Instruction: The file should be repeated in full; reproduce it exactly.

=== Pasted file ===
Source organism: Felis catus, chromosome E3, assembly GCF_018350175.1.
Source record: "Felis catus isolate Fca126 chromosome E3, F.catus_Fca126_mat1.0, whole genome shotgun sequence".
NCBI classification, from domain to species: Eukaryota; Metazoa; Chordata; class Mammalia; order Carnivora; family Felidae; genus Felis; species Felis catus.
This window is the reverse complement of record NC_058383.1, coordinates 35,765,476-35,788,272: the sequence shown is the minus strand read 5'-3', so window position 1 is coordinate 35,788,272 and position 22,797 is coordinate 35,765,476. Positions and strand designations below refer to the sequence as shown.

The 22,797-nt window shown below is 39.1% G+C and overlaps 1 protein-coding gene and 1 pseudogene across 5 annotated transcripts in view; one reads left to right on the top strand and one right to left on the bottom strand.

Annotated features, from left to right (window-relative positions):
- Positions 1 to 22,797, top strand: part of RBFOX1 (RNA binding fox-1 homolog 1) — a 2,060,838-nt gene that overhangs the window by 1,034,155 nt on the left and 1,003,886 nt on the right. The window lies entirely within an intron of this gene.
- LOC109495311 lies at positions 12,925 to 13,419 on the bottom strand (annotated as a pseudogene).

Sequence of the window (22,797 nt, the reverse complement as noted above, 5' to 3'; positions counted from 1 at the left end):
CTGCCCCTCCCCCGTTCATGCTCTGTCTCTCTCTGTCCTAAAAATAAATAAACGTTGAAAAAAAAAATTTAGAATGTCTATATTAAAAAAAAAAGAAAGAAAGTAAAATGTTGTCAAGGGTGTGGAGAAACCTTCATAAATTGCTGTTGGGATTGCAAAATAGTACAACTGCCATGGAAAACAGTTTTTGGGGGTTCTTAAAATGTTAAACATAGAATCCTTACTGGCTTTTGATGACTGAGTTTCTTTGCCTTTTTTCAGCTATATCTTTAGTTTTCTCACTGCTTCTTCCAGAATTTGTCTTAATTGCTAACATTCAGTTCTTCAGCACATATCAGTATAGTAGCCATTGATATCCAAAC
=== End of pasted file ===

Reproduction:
Source organism: Felis catus, chromosome E3, assembly GCF_018350175.1.
Source record: "Felis catus isolate Fca126 chromosome E3, F.catus_Fca126_mat1.0, whole genome shotgun sequence".
NCBI classification, from domain to species: Eukaryota; Metazoa; Chordata; class Mammalia; order Carnivora; family Felidae; genus Felis; species Felis catus.
This window is the reverse complement of record NC_058383.1, coordinates 35,765,476-35,788,272: the sequence shown is the minus strand read 5'-3', so window position 1 is coordinate 35,788,272 and position 22,797 is coordinate 35,765,476. Positions and strand designations below refer to the sequence as shown.

The 22,797-nt window shown below is 39.1% G+C and overlaps 1 protein-coding gene and 1 pseudogene across 5 annotated transcripts in view; one reads left to right on the top strand and one right to left on the bottom strand.

Annotated features, from left to right (window-relative positions):
- Positions 1 to 22,797, top strand: part of RBFOX1 (RNA binding fox-1 homolog 1) — a 2,060,838-nt gene that overhangs the window by 1,034,155 nt on the left and 1,003,886 nt on the right. The window lies entirely within an intron of this gene.
- LOC109495311 lies at positions 12,925 to 13,419 on the bottom strand (annotated as a pseudogene).

Sequence of the window (22,797 nt, the reverse complement as noted above, 5' to 3'; positions counted from 1 at the left end):
CTGCCCCTCCCCCGTTCATGCTCTGTCTCTCTCTGTCCTAAAAATAAATAAACGTTGAAAAAAAAAATTTAGAATGTCTATATTAAAAAAAAAAGAAAGAAAGTAAAATGTTGTCAAGGGTGTGGAGAAACCTTCATAAATTGCTGTTGGGATTGCAAAATAGTACAACTGCCATGGAAAACAGTTTTTGGGGGTTCTTAAAATGTTAAACATAGAATCCTTACTGGCTTTTGATGACTGAGTTTCTTTGCCTTTTTTCAGCTATATCTTTAGTTTTCTCACTGCTTCTTCCAGAATTTGTCTTAATTGCTAACATTCAGTTCTTCAGCACATATCAGTATAGTAGCCATTGATATCCAAAC